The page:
A teenager who suffered one of the worst facial injuries her doctors have seen outside a war zone in a horror horse riding accident has asked for a knighthood for the surgeon who saved her face.
Emily Eccles, 15, was left with just one centimeter of skin keeping her jaw attached to the rest of her head after she smashed into a gatepost while out riding near Baslow, in Derbyshire, England, in August.
Emily was taken to Sheffield Children's Hospital after finding herself on the floor, holding what remained of the bottom of her face in her own hands.
But consultant facial reconstructive surgeon Ricardo Mohammed-Ali rebuilt her face in a five-and-a-half hour long operation which was such a success that the teenager was back at school for the start of term, just a month after the accident.
Now, two months on, Emily is seeing her scars fade by the day and hoping to persuade her parents to let her ride again.
She explained how she had been out riding with a friend and her family when her horse was spooked by an exhaust popping on a car.
The horse galloped along a country path, but, after her feet came out of the stirrups and she fell to one side, her head hit a wooden post.
Emily said she remembers catching something red which flashed in front of her face as she fell.
“I just looked down and I was like, 'I don't know what that is'," she told the PA news agency.
She said that, once in the ambulance: “I just looked down and I could see teeth and bone and I said, 'is that my jaw?'"
Mohammed-Ali pieced together Emily's face using three titanium plates, more than 160 stitches and managing to save all but one of her teeth.
The teenager, who is studying GCSEs at Wales High School, near Sheffield, and is also a talented skier, said that her horrified friends thought her injuries were like “some kind of zombie."
CT Scan 3D Image of injuries to Emily Eccles (Sheffield Children's NHS Foundation/PA)
Emily said she first tried not to look, but accidentally switched on her selfie camera as she was messaging a friend.
“It was like something you see in a film, it was really quite horrific," she said.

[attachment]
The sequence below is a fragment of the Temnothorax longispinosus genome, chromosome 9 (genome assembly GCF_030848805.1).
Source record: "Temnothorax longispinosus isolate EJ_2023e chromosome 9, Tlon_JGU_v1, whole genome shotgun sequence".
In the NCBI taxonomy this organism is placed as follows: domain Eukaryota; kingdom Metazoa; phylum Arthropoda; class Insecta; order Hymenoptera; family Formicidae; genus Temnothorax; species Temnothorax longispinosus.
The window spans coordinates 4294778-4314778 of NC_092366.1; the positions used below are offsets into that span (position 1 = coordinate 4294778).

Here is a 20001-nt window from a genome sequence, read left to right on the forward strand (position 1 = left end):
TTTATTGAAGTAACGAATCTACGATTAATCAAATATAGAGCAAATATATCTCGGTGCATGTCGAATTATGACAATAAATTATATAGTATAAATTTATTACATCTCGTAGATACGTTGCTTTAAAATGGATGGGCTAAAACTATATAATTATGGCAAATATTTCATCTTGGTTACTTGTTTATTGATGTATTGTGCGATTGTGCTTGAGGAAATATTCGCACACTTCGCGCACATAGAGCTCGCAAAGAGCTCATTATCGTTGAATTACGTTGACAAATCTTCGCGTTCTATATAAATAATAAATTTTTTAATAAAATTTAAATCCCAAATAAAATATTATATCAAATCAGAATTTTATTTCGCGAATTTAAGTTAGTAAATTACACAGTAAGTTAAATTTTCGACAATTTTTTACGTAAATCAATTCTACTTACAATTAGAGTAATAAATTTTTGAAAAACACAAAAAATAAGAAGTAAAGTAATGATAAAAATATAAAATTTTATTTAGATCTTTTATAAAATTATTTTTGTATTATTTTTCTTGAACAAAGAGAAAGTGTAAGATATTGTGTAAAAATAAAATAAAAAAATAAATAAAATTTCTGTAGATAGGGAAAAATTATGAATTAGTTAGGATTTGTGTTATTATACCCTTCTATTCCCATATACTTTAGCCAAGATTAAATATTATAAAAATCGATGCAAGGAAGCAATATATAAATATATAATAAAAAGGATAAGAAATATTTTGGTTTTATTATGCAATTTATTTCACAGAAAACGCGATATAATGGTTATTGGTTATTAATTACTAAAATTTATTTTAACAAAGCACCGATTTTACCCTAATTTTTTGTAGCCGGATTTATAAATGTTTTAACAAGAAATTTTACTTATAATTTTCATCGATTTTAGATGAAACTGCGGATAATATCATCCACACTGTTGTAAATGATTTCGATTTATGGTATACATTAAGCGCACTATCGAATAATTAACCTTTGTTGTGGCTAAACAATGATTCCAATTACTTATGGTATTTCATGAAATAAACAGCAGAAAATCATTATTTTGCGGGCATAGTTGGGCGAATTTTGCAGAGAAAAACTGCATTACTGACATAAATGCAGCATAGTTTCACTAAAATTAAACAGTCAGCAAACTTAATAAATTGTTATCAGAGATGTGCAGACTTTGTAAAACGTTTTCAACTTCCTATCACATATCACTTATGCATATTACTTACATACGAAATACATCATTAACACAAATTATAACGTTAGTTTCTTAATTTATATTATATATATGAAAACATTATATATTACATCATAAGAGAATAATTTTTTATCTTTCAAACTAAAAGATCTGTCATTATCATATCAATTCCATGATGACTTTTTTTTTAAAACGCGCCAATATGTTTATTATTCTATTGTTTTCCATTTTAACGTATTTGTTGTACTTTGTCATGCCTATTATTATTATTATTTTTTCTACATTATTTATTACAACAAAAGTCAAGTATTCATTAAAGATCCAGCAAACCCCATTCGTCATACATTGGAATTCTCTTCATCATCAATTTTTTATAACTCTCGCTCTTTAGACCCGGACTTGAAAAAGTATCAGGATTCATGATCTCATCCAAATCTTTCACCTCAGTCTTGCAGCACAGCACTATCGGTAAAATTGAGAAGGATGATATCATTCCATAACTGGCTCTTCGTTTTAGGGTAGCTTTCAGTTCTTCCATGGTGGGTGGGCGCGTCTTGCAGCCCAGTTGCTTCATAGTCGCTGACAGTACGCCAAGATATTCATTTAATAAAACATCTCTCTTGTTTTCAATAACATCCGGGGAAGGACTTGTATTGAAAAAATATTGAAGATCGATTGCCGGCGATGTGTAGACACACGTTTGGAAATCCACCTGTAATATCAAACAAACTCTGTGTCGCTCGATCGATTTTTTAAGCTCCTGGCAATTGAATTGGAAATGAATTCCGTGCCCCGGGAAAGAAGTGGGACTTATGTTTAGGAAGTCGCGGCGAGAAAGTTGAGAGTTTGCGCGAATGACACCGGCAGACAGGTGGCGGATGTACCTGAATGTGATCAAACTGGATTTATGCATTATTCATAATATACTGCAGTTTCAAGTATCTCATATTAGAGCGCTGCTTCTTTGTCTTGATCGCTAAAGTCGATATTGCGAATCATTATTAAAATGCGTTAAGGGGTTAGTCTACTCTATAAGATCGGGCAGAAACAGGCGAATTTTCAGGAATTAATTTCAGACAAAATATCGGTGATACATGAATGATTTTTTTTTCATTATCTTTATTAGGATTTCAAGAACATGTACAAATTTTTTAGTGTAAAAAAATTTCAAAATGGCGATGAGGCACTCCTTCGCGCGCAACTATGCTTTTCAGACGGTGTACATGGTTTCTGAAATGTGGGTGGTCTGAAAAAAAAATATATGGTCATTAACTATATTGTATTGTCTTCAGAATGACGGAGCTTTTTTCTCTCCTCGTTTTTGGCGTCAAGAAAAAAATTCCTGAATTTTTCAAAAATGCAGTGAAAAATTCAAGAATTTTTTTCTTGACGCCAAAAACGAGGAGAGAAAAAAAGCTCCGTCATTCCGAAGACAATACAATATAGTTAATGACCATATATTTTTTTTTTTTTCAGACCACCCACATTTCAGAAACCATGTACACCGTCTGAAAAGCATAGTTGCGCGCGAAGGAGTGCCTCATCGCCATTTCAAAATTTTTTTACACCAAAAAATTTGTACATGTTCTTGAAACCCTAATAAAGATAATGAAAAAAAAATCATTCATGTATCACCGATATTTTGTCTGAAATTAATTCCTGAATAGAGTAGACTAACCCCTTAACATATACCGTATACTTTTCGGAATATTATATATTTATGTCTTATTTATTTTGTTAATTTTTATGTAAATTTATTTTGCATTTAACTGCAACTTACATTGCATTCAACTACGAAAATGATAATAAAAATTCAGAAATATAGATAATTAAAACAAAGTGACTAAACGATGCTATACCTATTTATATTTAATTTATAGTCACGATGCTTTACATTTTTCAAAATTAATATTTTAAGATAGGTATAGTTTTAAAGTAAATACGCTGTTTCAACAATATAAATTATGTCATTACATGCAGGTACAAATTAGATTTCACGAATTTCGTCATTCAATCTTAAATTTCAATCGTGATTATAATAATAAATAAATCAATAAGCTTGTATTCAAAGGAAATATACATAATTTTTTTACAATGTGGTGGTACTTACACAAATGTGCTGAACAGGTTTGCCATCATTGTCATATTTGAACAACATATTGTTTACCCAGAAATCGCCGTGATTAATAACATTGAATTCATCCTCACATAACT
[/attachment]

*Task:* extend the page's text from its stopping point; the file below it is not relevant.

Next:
“At first I was thinking, I don't know what I'm going to do, I'm not going to look like me, I'm not going to have the same kind of life as I did before."
Now the teenager is thanking Mohammed-Ali for a recovery her mother has called “miraculous."
“He said that in a year's time, from speaking distance, you won't even be able to tell that anything's happened," Emily said.
She said: “We can't thank him enough. Everything that he's done in his career up to that point led up to him being on call that night. If anything had gone any differently, I might not have had a bottom jaw."
Emily said she has written to the Queen to get the surgeon a knighthood and received a personal letter straight back from her secretary saying it had been referred to the relevant body.
“Saving people's lives and getting them back to normality definitely deserves some sort of recognition," she said.
Emily Eccles during her recovery (Family handout/PA)
Emily lives in a village just outside Sheffield with her teacher parents Michelle, 50, and Chris, 48, her brother Sam, 17, and their two dogs.
She said “I'm not a horse rider," but insisted: “I'd like to ride a horse again. It's my parents I have to convince."
Mrs. Eccles said she was “still thinking about it."
Mohammed-Ali said: “It could have been worse, but it is one of the most significant injuries that I have seen in a child outside of areas of conflict."
He said: “Emily's injury was significant in that the entire left side of her lower jaw from the front of the jaw to the joint was pulled away from the face and only retained by a small strip of skin.
“The nerves that supply sensation to the lip and chin was torn on both sides. Branches of the facial nerve that move the muscles of the lower lip were severed on both sides. The lower part of Emily's face was only attached by a piece of skin."
He added: “I am extremely pleased with her recovery so far."
The family said they are determined to support The Children's Hospital Charity's fundraising to help improve the Emergency Department and provide a helipad above the hospital.
The air ambulance was called to Emily's accident but it was decided to go by road, partly because the helicopter currently has to land in a park opposite the building, her family said.